What do writers write?! Each quarter we focus on a different type of writing (narrative, persuasive/opinion, informational, and back to narrative), and I pick a topic that is related to one of our current units of study in science or social studies for their writing pieces. Integration = Connections = DEEP LEARNING! Then when all is said and done, I offer the students activities that extend upon their writing, which often involves technology or art.
My ultimate favorite writing unit we have done is Who Should be Mayor of Pickle City? for persuasive writing. During this writing unit, the students are simultaneously learning about the elected leaders and responsibilities of local government in social studies. To hook the students, I created two fictional mayoral candidates of the fictional Pickle City.
I presented each candidate’s platform to the students with Voki (a free tech tool used to make talking avatars). They loved it and thought it was hilarious. Then we summarized each candidate’s platform and discussed pros and cons for each point. Following this overview of the candidates, students decided who they wanted to side with. Who would make the best mayor for Pickle City?
During the Planning stage, they used a flow map from Read, Write, Think (I printed the blank map) and brainstormed introductions and recorded the main points of their candidate’s platform. Then they caucused with their like-minded group through an inner/outer circle format to develop arguments for each of their points. This worked out so fabulously! They collaborated with many different people and gained great information from each other.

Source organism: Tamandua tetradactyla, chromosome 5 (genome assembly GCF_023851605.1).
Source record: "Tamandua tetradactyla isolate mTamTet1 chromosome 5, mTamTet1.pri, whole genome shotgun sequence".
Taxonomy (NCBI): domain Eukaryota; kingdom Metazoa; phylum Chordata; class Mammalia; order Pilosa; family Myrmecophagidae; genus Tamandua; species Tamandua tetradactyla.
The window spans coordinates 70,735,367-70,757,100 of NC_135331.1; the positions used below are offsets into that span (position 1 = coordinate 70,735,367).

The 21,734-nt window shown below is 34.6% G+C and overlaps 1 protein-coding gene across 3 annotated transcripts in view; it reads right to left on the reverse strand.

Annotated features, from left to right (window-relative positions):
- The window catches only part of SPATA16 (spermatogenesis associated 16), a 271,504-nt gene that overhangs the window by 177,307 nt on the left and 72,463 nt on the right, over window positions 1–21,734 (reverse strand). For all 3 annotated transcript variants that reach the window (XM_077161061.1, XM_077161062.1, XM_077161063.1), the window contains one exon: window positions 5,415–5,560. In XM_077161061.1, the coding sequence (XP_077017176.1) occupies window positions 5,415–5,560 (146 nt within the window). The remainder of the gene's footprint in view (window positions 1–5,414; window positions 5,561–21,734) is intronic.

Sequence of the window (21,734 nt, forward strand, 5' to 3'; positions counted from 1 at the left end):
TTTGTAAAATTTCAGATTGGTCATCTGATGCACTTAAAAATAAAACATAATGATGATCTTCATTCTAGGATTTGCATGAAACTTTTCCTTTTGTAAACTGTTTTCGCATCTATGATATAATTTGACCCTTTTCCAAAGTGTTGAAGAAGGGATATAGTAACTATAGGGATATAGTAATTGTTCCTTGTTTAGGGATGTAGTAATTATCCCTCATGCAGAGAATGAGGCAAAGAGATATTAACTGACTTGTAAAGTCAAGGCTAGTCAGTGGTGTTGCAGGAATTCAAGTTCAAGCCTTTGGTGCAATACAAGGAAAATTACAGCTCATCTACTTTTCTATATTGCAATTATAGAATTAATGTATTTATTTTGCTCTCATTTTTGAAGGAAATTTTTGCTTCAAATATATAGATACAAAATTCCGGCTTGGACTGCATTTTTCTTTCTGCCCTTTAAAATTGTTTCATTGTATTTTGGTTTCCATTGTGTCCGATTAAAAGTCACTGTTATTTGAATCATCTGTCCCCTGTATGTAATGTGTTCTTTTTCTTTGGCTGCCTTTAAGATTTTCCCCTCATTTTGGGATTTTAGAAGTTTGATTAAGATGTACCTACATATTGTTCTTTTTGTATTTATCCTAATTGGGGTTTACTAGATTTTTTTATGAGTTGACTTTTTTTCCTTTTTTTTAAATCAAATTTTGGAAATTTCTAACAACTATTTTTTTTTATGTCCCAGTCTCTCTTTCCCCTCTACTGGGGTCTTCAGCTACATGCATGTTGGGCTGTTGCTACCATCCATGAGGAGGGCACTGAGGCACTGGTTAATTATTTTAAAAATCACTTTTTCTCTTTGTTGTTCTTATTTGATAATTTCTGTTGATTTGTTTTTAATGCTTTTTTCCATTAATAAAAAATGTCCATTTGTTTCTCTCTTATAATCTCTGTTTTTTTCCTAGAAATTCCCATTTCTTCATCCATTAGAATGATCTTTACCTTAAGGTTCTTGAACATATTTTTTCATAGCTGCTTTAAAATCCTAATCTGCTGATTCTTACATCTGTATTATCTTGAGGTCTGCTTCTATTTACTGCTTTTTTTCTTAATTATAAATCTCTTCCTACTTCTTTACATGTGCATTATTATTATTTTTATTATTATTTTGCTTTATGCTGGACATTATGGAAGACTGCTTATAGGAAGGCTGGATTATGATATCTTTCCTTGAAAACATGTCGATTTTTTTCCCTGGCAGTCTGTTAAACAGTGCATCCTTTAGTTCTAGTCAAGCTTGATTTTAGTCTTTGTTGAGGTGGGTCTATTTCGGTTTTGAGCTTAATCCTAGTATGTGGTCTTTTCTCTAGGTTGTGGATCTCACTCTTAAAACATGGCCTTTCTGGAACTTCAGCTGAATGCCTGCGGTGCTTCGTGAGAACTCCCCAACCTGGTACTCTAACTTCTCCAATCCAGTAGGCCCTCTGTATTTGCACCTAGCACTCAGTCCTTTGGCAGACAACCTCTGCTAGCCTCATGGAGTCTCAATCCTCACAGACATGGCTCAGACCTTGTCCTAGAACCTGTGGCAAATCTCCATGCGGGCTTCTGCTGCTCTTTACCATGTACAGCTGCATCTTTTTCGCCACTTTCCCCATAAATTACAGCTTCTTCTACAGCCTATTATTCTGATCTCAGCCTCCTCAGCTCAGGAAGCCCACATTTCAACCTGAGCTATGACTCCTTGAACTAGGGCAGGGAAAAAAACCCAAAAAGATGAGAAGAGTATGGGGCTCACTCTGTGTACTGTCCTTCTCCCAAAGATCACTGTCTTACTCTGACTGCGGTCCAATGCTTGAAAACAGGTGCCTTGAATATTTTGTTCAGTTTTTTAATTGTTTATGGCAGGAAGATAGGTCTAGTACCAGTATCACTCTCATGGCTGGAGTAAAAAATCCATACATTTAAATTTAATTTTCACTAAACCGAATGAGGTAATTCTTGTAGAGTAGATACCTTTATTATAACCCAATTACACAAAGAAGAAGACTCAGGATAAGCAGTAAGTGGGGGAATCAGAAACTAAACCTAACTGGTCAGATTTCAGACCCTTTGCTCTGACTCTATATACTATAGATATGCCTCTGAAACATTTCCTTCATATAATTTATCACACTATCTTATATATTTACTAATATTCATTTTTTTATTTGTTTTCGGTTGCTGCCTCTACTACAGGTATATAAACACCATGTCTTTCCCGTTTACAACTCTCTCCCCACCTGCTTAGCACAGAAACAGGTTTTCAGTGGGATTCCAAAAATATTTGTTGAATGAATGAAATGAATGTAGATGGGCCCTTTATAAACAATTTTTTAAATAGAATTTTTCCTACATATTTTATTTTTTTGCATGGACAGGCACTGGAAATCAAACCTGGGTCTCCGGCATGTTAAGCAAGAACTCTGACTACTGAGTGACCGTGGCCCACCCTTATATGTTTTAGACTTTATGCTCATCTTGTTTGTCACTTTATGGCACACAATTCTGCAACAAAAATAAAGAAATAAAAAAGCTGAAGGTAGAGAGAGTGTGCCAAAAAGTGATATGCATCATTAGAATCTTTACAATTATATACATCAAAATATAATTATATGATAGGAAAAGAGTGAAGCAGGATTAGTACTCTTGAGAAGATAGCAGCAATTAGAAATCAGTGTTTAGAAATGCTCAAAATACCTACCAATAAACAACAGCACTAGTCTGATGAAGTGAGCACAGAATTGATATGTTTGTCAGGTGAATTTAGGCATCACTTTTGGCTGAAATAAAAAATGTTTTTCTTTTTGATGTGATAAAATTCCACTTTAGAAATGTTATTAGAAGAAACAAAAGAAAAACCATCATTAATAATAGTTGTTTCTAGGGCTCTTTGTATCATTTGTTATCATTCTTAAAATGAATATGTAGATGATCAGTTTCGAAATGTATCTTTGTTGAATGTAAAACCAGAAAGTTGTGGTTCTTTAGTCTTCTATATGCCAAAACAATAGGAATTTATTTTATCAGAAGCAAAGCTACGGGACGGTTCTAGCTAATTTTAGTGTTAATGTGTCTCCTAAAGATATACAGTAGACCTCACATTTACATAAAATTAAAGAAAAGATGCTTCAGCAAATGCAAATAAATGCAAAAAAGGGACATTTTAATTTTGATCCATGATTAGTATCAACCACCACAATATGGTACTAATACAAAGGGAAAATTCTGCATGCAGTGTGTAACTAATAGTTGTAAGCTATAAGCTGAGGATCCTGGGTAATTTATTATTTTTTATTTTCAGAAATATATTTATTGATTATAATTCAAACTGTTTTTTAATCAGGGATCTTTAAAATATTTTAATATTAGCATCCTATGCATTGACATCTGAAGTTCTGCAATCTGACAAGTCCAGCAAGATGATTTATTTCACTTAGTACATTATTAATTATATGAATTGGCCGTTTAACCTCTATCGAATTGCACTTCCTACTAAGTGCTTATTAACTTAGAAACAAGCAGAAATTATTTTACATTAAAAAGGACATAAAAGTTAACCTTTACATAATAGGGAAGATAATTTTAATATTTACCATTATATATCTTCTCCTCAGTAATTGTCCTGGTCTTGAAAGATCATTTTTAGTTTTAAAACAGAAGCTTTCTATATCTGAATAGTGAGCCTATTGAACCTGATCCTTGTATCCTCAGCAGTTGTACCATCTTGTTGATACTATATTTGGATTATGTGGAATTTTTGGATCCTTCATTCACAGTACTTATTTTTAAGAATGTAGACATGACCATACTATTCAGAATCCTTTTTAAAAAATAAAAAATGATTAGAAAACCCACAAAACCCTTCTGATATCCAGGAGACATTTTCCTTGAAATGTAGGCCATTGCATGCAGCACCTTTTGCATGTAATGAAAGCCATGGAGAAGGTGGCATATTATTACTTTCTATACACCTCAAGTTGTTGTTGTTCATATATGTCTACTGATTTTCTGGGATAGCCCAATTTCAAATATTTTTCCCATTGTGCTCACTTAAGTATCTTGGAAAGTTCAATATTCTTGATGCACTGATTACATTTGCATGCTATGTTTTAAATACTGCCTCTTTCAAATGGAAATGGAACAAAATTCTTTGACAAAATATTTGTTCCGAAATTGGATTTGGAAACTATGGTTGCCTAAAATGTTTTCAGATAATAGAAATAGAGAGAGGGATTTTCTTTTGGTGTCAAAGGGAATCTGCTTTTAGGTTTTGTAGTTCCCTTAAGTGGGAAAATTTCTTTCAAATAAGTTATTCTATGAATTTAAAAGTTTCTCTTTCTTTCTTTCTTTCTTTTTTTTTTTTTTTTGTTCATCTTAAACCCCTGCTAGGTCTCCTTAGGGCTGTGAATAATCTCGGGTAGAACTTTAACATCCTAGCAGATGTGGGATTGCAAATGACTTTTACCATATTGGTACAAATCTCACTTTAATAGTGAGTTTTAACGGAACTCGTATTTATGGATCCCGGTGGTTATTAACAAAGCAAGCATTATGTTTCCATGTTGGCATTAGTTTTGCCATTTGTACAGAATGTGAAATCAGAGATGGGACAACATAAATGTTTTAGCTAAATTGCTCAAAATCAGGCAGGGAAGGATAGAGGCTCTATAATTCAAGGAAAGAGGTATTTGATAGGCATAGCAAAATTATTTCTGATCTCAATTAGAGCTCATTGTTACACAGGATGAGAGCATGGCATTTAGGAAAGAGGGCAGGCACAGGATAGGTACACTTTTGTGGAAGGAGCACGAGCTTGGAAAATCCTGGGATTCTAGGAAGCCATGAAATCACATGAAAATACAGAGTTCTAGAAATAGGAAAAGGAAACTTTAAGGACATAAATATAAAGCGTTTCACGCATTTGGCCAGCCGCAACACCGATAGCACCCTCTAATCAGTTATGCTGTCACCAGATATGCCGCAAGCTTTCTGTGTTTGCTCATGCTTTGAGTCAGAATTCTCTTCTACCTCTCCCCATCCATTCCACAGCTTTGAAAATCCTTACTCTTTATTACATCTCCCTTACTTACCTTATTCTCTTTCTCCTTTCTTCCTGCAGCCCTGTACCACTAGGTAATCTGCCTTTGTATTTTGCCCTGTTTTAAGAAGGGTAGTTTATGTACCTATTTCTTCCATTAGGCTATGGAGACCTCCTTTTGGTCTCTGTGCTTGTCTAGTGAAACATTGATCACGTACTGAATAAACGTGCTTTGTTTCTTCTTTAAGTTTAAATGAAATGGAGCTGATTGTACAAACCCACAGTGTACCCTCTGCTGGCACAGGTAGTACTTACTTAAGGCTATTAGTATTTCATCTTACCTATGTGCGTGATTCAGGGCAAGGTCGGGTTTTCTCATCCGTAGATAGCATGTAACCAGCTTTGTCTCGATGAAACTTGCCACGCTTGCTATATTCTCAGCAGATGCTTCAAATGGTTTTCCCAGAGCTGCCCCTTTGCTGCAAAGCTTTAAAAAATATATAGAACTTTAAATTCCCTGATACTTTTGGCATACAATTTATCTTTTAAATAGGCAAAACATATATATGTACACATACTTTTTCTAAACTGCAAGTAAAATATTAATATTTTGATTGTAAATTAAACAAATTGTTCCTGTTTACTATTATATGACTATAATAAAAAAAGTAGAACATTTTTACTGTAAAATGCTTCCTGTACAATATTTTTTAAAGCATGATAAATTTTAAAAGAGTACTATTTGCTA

After they had developed a strong argument for their candidate, they developed counterclaims. We started by having a VERY guided debate (debate inspiration from professional development by our county’s language arts supervisor). I asked the students, “Why do you think Kate Ketchup or Pete Pizza should be mayor?” A student would offer an opinion about Kate Ketchup’s platform and then another student would offer their thoughts about Pete Pizza. I continued switching between both sides recording their arguments on chart paper.
THEN came the counterclaim. I explained that it’s important to see both sides. and that politely refuting another’s idea can make for a stronger argument. I proceeded by asking the students to look at the arguments documented on the chart paper for the opposition and think of a reason as to why it’s not a good idea and what your candidate could do that would be better. Following this direction, the students developed at least one counterclaim with the following sentence frame:
"Some may argue that…however… "What the students wrote was unbelievable! They had become expert persuaders! I wish I had a student example to share with you but from what I can remember, they wrote things like, "Some may argue that more cars equals more pollution however Pete Pizza will offer cars that run on electricity."
After our debate, students completed their planning by adding a conclusion. They wrote things like, "Obviously Kate Ketchup is the best choice for mayor," and, "In my opinion you should vote for Pete Pizza." Then they proceeded through the stages of the writing process. When they reached the Publishing stage, they composed their final draft as a letter to the citizens of Pickle City. And when all was said and done, our classroom was covered with campaign posters, voting booths, and ticket ballots.